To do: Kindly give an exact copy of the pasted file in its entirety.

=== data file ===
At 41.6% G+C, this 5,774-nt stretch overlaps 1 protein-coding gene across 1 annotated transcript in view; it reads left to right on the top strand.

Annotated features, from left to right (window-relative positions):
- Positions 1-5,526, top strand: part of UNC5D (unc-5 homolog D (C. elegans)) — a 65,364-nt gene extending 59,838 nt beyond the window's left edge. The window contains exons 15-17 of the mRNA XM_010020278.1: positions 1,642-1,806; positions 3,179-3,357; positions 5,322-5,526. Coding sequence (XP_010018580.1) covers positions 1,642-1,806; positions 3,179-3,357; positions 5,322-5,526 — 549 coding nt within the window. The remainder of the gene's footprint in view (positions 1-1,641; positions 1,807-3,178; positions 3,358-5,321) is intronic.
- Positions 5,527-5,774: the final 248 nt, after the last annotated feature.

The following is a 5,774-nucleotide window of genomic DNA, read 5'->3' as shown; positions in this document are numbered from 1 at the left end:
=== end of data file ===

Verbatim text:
At 41.6% G+C, this 5,774-nt stretch overlaps 1 protein-coding gene across 1 annotated transcript in view; it reads left to right on the top strand.

Annotated features, from left to right (window-relative positions):
- Positions 1-5,526, top strand: part of UNC5D (unc-5 homolog D (C. elegans)) — a 65,364-nt gene extending 59,838 nt beyond the window's left edge. The window contains exons 15-17 of the mRNA XM_010020278.1: positions 1,642-1,806; positions 3,179-3,357; positions 5,322-5,526. Coding sequence (XP_010018580.1) covers positions 1,642-1,806; positions 3,179-3,357; positions 5,322-5,526 — 549 coding nt within the window. The remainder of the gene's footprint in view (positions 1-1,641; positions 1,807-3,178; positions 3,358-5,321) is intronic.
- Positions 5,527-5,774: the final 248 nt, after the last annotated feature.

The following is a 5,774-nucleotide window of genomic DNA, read 5'->3' as shown; positions in this document are numbered from 1 at the left end: